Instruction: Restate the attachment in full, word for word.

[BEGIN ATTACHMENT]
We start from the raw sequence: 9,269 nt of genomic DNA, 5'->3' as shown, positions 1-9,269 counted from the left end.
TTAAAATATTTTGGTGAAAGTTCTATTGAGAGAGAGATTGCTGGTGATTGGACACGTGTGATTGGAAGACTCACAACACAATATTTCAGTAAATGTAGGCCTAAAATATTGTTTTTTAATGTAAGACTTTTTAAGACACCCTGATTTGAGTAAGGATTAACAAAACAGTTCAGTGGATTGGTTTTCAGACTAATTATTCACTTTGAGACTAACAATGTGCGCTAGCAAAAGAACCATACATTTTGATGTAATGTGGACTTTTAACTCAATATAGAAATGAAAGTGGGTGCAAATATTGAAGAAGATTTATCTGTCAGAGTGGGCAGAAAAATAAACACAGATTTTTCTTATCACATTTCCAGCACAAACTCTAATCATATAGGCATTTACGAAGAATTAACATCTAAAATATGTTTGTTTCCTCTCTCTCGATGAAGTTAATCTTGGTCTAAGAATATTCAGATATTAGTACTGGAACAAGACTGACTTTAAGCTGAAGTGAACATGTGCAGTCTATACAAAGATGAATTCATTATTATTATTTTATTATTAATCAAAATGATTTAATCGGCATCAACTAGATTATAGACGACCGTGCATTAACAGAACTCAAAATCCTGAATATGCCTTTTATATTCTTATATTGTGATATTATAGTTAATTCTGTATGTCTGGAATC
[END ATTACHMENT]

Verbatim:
We start from the raw sequence: 9,269 nt of genomic DNA, 5'->3' as shown, positions 1-9,269 counted from the left end.
TTAAAATATTTTGGTGAAAGTTCTATTGAGAGAGAGATTGCTGGTGATTGGACACGTGTGATTGGAAGACTCACAACACAATATTTCAGTAAATGTAGGCCTAAAATATTGTTTTTTAATGTAAGACTTTTTAAGACACCCTGATTTGAGTAAGGATTAACAAAACAGTTCAGTGGATTGGTTTTCAGACTAATTATTCACTTTGAGACTAACAATGTGCGCTAGCAAAAGAACCATACATTTTGATGTAATGTGGACTTTTAACTCAATATAGAAATGAAAGTGGGTGCAAATATTGAAGAAGATTTATCTGTCAGAGTGGGCAGAAAAATAAACACAGATTTTTCTTATCACATTTCCAGCACAAACTCTAATCATATAGGCATTTACGAAGAATTAACATCTAAAATATGTTTGTTTCCTCTCTCTCGATGAAGTTAATCTTGGTCTAAGAATATTCAGATATTAGTACTGGAACAAGACTGACTTTAAGCTGAAGTGAACATGTGCAGTCTATACAAAGATGAATTCATTATTATTATTTTATTATTAATCAAAATGATTTAATCGGCATCAACTAGATTATAGACGACCGTGCATTAACAGAACTCAAAATCCTGAATATGCCTTTTATATTCTTATATTGTGATATTATAGTTAATTCTGTATGTCTGGAATC